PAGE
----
Johnson Controls, Inc. (NYSE:JCI) was in 24 hedge funds’ portfolio at the end of December. JCI shareholders have witnessed a decrease in activity from the world’s largest hedge funds of late. There were 24 hedge funds in our database with JCI positions at the end of the previous quarter.
To the average investor, there are a multitude of metrics market participants can use to monitor the equity markets. A duo of the best are hedge fund and insider trading activity. At Insider Monkey, our research analyses have shown that, historically, those who follow the top picks of the elite hedge fund managers can beat their index-focused peers by a significant amount (see just how much).
Just as integral, positive insider trading sentiment is a second way to parse down the stock market universe. Obviously, there are many reasons for an executive to sell shares of his or her company, but only one, very clear reason why they would initiate a purchase. Plenty of empirical studies have demonstrated the market-beating potential of this strategy if you understand what to do (learn more here).
With all of this in mind, let’s take a peek at the key action regarding Johnson Controls, Inc. (NYSE:JCI).
How have hedgies been trading Johnson Controls, Inc. (NYSE:JCI)?
Heading into 2013, a total of 24 of the hedge funds we track were bullish in this stock, a change of 0% from the previous quarter. With hedge funds’ positions undergoing their usual ebb and flow, there exists an “upper tier” of key hedge fund managers who were boosting their stakes considerably.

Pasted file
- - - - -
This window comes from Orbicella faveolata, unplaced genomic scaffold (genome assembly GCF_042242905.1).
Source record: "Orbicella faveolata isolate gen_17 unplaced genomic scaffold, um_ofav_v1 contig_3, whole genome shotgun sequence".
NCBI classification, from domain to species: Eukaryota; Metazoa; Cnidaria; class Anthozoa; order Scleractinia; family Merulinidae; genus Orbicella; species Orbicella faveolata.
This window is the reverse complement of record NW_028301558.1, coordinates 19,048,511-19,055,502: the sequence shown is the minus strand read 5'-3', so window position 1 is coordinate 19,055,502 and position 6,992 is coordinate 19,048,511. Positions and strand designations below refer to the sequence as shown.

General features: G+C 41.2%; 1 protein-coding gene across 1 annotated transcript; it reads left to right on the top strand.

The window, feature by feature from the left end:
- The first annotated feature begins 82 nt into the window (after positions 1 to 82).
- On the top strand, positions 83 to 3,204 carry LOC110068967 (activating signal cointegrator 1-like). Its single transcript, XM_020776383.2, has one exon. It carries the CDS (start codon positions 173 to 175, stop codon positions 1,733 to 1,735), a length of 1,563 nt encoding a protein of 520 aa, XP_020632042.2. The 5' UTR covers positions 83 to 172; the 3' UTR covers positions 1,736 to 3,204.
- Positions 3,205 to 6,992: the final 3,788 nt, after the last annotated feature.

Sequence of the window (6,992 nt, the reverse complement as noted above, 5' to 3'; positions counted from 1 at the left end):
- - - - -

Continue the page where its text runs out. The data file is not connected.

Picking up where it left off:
When looking at the hedgies we track, Edinburgh Partners, managed by Sandy Nairn, holds the most valuable position in Johnson Controls, Inc. (NYSE:JCI). Edinburgh Partners has a $188 million position in the stock, comprising 10.6% of its 13F portfolio. The second largest stake is held by Adage Capital Management, managed by Phill Gross and Robert Atchinson, which held a $67 million position; the fund has 0.2% of its 13F portfolio invested in the stock. Remaining hedgies with similar optimism include Jim Simons’s Renaissance Technologies, Ken Griffin’s Citadel Investment Group and Eric Bannasch’s Cadian Capital.
Because Johnson Controls, Inc. (NYSE:JCI) has witnessed bearish sentiment from the smart money, we can see that there was a specific group of fund managers who sold off their full holdings at the end of the year. It’s worth mentioning that Wayne Cooperman’s Cobalt Capital Management cut the biggest investment of the “upper crust” of funds we monitor, worth about $10 million in stock.. D. E. Shaw’s fund, D E Shaw, also cut its stock, about $3 million worth. These bearish behaviors are interesting, as total hedge fund interest stayed the same (this is a bearish signal in our experience).
What do corporate executives and insiders think about Johnson Controls, Inc. (NYSE:JCI)?
Bullish insider trading is best served when the company in question has experienced transactions within the past half-year. Over the latest half-year time frame, Johnson Controls, Inc. (NYSE:JCI) has seen zero unique insiders buying, and 4 insider sales (see the details of insider trades here).
With the results exhibited by our time-tested strategies, retail investors must always keep an eye on hedge fund and insider trading activity, and Johnson Controls, Inc. (NYSE:JCI) applies perfectly to this mantra.
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